18. Polyesters derived from dicarboxylic acids and diols and/or from hydroxycarboxylic acids or the corresponding lactones, for example polyethylene terephthalate, polybutylene terephthalate, poly-1,4-dimethylolcyclohexane terephthalate and polyhydroxybenzoates, as well as block copolyether esters derived from hydroxyl-terminated polyethers; and also polyesters modified with polycarbonates or MBS.
19. Polycarbonates and polyester carbonates.
20. Polysulfones, polyether sulfones and polyether ketones.
21. Crosslinked polymers derived from aldehydes on the one hand and phenols, ureas and melamines on the other hand, such as phenol/formaldehyde resins, urea/formaldehyde resins and melamine/formaldehyde resins.
22. Drying and non-drying alkyd resins.
23. Unsaturated polyester resins derived from copolyesters of saturated and unsaturated dicarboxylic acids with polyhydric alcohols and vinyl compounds as crosslinking agents, and also halogen-containing modifications thereof of low flammability.
24. Crosslinkable acrylic resins derived from substituted acrylates, for example epoxy acrylates, urethane acrylates or polyester acrylates.
25. Alkyd resins, polyester resins and acrylate resins crosslinked with melamine resins, urea resins, polyisocyanates or epoxy resins.
26. Crosslinked epoxy resins derived from polyepoxides, for example from bisglycidyl ethers or from cycloaliphatic diepoxides.
27. Natural polymers such as cellulose, rubber, gelatin and chemically modified homologous derivatives thereof, for example cellulose acetates, cellulose propionates and cellulose butyrates, or the cellulose ethers such as methyl cellulose; as well as rosins and their derivatives.
28. Blends of the aforementioned polymers (polyblends), for example PP/EPDM, Polyamide/EPDM or ABS, PVC/EVA, PVC/ABS, PVC/MBS, PC/ABS, PBTP/ABS, PC/ASA, PC/PBT, PVC/CPE, PVC/acrylates, POM/thermoplastic PUR, PC/thermoplastic PUR, POM/acrylate, POM/MBS, PPO/HIPS, PPO/PA 6.6 and copolymers, PA/HDPE, PA/PP, PA/PPO.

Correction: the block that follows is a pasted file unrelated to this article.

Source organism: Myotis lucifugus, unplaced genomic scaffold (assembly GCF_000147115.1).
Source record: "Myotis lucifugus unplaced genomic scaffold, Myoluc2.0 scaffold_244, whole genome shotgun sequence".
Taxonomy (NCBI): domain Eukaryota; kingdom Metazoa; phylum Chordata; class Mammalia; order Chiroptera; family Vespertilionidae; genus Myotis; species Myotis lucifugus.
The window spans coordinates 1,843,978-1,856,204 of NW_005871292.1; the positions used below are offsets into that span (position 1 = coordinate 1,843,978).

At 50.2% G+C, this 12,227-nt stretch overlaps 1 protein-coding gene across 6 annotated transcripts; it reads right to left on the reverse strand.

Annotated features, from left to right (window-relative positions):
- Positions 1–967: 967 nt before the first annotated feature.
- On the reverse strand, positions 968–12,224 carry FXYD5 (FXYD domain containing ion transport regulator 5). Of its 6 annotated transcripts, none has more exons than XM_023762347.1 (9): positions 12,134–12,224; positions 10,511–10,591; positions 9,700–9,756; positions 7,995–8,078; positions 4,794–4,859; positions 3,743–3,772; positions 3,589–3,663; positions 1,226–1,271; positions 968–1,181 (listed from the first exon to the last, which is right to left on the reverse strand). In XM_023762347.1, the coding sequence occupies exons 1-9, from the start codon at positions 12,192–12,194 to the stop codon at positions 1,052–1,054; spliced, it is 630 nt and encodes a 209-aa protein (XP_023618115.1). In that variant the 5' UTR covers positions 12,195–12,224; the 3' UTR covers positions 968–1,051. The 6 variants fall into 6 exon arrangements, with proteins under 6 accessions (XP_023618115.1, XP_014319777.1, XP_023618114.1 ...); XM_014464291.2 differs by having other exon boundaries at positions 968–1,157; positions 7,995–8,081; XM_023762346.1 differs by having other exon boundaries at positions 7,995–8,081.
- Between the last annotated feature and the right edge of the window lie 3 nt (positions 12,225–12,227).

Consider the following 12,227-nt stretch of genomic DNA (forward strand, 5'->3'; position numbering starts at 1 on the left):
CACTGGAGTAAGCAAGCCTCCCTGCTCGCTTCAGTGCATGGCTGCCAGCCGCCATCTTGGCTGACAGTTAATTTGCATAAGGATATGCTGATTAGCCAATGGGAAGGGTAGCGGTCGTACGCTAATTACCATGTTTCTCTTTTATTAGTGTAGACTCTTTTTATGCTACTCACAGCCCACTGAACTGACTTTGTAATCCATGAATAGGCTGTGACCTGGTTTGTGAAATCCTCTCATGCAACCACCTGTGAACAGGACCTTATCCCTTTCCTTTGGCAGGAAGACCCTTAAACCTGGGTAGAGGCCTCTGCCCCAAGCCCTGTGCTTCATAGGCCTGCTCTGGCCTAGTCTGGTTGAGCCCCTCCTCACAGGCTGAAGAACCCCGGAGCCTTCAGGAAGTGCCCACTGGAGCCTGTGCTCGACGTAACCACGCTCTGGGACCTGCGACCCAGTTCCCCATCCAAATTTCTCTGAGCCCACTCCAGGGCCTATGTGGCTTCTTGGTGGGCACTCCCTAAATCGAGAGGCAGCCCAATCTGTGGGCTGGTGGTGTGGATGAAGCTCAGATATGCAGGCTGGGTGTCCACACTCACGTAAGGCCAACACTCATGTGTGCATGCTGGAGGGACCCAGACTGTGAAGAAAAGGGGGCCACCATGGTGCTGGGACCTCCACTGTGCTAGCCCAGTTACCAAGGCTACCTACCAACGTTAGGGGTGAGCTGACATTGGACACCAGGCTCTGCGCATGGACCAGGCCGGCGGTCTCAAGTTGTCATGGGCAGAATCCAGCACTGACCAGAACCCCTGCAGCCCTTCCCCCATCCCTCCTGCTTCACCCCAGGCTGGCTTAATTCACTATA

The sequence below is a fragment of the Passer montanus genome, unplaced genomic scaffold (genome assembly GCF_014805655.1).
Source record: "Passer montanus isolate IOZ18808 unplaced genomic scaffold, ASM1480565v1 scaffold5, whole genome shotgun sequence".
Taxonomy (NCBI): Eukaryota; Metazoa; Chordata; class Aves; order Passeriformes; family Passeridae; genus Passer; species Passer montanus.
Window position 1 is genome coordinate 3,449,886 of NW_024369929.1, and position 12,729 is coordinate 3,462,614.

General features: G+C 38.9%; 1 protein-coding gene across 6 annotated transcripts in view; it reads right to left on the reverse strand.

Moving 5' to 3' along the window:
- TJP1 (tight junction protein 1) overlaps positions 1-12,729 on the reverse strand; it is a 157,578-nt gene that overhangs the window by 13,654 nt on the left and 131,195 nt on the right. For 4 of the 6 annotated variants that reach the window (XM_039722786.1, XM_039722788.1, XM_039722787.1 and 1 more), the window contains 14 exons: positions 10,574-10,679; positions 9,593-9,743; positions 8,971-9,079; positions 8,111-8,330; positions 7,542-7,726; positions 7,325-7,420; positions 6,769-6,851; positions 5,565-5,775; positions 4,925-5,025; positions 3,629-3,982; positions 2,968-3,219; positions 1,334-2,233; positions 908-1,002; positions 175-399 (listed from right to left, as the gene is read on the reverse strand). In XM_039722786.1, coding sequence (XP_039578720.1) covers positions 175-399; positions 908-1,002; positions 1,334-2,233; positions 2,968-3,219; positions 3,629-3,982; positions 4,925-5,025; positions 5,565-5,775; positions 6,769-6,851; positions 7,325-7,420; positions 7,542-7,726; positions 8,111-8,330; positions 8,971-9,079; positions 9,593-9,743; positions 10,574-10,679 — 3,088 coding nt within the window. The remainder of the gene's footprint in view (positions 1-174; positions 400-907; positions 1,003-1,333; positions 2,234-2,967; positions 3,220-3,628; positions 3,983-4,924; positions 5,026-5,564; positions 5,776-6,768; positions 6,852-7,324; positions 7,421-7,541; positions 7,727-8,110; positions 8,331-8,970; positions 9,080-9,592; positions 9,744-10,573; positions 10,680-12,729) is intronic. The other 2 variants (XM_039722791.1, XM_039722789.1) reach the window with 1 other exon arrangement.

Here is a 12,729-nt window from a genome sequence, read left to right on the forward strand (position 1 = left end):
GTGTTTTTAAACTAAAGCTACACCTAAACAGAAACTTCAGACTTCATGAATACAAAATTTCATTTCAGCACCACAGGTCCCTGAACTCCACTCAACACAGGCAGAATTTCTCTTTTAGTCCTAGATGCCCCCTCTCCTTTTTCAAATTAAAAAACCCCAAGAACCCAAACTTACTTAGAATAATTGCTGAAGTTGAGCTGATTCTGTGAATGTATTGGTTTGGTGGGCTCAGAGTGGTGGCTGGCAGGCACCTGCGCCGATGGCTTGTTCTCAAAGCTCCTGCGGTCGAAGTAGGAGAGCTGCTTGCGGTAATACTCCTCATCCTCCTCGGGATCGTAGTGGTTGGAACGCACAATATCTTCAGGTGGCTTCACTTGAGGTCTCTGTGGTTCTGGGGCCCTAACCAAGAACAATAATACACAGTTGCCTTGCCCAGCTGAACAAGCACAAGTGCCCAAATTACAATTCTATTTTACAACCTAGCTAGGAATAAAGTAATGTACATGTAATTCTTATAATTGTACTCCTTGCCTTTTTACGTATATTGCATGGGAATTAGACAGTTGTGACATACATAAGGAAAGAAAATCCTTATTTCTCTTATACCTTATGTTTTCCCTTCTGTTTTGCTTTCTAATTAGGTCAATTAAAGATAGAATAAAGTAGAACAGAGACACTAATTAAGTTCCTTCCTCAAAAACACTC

The process of this invention is particularly suitable for flame-proofing textile fibre materials in any kind of presentation, such as fibres, yarns, spools, nonwoven fabrics, knitted or woven fabrics or finished garments, or furnishing fabrics such as carpets, furniture upholstery, curtains or fabric-covered wallpaper.
The textile material to be finished may be of natural or synthetic origin or blends of natural and synthetic fibres. Suitable natural fibres are in particular keratin-containing or cellulosic fibres, including fibres obtained from regenerated cellulose, for example linen, hemp, sisal, ramie and, preferably, wool, cotton and/or artificial silk, viscose rayon or viscose fibres.
In addition to pure cellulose fibres, blends thereof with synthetic fibres, wherein the cellulose component is preferably 20 to 80% by weight of the blend, may suitably be used. Examples of suitable synthetic fibres are polyester, polyamide, polyolefin, acrylonitrile copolymers or, most preferably, polyacrylonitrile. Fibres that are also suitable, but less preferred, are cellulose acetate fibres, typically cellulose secondary acetate and cellulose triacetate, and fibres from crosslinked polyvinyl alcohols, typically acetates or ketals of polyvinyl alcohols.